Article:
Is the teleost heart oxygen limited? – Insights using “hyperoxic” incubations of contracting cardiac tissue from rainbow trout

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Considerable effort has been devoted to understanding the negative effects of reduced PO 2 on cardiac function. Much less is known about the impacts of elevated PO 2 (hyperoxia) on cardiac performance and energetics, especially in fishes. The fish heart is of particular interest because cardiac dependence on oxygen is extremely variable between species and the early evolution of fish occurred when atmospheric PO 2 was higher than current conditions. Although extracellular PO 2 is variable and normally does not exceed 21 kPa, recent evidence suggests that teleost cardiac function is stimulated at supraphysiological PO 2 values. The purpose of this study was to address whether cardiac contractility and energy metabolism is responsive to elevated PO 2 values in sexually-immature female rainbow trout. Isometric force development (contractility) and oxygen consumption (V̇O 2 ) were recorded in electrically-paced ventricular preparations. Contractility and V̇O 2 decreased when superfusate PO 2 was decreased from ~70 kPa to 57 kPa or 45 kPa. However, PO 2 calculated at the preparation core was always above 18 kPa. This estimate, along with complete recovery of contractility and V̇O 2 at ~70 kPa, suggests that decreases observed in cardiac performance were not due to tissue hypoxia at the lower PO 2 levels. In conclusion, the heart of female rainbow trout may be oxygen-limited in vitro and this study raises new questions about the choice of appropriate PO 2 for experimentation, the relevance of elevated and varying PO 2 to measurements of cardiac performance, and the possible existence of an oxygen sensor within rainbow trout cardiomyocytes.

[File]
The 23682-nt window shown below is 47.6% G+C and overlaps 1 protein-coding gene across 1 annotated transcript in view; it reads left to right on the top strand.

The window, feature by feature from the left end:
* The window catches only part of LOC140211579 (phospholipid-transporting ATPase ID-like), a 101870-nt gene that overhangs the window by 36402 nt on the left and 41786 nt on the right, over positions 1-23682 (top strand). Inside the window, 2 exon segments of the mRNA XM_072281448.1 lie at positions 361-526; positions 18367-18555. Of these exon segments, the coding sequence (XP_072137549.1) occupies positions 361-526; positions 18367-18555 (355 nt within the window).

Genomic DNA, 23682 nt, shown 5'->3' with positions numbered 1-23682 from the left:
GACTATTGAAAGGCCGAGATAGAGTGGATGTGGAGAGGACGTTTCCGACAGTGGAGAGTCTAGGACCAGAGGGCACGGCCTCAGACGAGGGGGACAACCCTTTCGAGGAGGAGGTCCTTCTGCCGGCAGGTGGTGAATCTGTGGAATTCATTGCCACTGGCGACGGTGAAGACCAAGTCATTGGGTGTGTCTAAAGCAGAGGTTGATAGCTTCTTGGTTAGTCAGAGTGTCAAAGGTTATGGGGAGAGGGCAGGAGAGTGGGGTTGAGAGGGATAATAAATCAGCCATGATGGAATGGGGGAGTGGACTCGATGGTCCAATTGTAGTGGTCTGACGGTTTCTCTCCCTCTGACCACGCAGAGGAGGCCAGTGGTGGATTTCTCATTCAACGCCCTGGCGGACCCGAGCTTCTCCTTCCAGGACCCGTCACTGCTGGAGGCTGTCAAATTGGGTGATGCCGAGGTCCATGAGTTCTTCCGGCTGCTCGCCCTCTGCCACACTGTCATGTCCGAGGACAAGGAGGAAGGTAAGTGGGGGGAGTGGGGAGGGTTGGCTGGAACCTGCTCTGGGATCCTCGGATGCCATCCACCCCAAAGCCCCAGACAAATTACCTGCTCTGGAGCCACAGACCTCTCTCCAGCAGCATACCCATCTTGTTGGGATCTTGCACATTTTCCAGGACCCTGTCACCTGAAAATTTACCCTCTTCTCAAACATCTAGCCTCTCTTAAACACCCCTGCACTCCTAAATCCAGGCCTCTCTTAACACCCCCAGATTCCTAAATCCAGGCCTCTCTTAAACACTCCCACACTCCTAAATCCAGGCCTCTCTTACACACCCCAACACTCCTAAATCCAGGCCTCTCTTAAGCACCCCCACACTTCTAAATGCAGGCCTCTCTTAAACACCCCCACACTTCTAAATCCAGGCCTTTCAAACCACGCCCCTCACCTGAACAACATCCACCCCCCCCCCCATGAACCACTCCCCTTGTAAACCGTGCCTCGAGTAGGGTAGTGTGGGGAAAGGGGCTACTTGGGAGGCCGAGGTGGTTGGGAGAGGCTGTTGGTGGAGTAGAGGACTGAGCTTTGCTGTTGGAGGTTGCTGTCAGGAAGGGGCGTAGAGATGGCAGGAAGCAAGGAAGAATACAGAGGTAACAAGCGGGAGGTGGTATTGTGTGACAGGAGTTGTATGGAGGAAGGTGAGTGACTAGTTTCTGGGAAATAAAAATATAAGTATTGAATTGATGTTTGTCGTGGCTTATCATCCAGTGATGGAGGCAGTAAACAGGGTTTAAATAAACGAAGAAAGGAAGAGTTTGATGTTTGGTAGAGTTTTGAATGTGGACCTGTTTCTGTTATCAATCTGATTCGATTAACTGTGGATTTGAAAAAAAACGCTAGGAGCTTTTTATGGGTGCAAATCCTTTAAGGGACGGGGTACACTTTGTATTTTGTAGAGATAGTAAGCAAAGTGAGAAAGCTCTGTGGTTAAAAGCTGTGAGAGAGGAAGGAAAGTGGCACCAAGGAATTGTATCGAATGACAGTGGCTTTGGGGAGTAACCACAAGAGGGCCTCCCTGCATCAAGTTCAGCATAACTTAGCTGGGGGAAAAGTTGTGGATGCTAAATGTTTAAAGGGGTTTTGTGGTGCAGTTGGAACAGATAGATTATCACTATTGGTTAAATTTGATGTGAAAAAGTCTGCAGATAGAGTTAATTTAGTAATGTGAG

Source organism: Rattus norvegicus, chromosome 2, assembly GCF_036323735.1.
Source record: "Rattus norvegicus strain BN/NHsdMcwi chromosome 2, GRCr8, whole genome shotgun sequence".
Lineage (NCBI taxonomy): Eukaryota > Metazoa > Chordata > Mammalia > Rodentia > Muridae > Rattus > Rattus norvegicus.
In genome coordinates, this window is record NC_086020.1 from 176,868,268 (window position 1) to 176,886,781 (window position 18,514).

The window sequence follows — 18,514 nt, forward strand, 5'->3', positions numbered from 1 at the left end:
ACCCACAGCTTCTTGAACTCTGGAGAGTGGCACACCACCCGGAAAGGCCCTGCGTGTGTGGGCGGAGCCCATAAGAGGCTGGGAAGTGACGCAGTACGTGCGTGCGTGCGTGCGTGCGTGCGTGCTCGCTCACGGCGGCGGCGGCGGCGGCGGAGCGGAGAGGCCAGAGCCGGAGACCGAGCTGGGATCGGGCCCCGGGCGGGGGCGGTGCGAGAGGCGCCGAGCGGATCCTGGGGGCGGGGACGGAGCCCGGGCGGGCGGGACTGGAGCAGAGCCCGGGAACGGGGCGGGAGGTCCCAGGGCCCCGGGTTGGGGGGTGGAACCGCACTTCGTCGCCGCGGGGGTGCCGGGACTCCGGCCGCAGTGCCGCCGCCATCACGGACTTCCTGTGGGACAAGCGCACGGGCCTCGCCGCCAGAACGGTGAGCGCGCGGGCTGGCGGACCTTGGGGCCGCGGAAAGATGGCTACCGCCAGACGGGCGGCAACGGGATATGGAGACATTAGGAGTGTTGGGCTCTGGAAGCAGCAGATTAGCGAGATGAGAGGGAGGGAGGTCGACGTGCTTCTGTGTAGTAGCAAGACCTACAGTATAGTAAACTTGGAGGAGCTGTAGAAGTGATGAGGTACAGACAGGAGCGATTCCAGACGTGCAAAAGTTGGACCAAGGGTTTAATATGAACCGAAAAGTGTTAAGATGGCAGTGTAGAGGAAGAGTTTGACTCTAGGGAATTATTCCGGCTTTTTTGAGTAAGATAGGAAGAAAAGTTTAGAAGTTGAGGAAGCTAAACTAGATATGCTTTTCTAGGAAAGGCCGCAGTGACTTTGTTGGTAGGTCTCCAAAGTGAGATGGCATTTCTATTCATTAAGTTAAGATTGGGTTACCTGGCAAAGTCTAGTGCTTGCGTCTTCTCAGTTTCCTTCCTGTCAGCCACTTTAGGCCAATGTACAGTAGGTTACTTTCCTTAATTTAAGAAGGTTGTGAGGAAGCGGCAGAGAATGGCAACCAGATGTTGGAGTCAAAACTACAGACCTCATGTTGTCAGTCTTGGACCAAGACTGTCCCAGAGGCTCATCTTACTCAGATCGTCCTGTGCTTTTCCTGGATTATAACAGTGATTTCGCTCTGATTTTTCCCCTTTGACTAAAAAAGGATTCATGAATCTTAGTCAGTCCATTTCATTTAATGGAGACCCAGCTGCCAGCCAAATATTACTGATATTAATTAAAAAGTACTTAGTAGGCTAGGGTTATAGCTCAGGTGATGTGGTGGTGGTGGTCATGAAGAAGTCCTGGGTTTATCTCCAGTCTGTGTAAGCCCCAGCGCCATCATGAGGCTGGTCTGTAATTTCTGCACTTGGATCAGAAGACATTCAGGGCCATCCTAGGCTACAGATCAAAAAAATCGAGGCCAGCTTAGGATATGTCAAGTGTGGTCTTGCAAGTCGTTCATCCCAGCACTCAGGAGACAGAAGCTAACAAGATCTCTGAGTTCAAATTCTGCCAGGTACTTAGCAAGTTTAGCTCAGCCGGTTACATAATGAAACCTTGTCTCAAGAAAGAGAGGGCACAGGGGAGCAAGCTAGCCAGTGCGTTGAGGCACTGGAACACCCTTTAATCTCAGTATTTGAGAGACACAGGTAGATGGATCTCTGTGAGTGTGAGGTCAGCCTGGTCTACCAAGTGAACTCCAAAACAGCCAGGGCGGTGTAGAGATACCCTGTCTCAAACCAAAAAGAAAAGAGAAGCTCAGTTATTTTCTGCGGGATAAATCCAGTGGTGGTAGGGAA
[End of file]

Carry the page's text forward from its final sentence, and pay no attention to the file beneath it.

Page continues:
Original languageEnglish
JournalComparative Biochemistry and Physiology -Part A : Molecular and Integrative Physiology
Volume231
Pages (from-to)124-130
Number of pages7
ISSN1095-6433
DOIs
Publication statusPublished - 1 May 2019

    Research areas

  • Cardiac performance, Force development, Oxygen, Oxygen consumption, Rainbow trout

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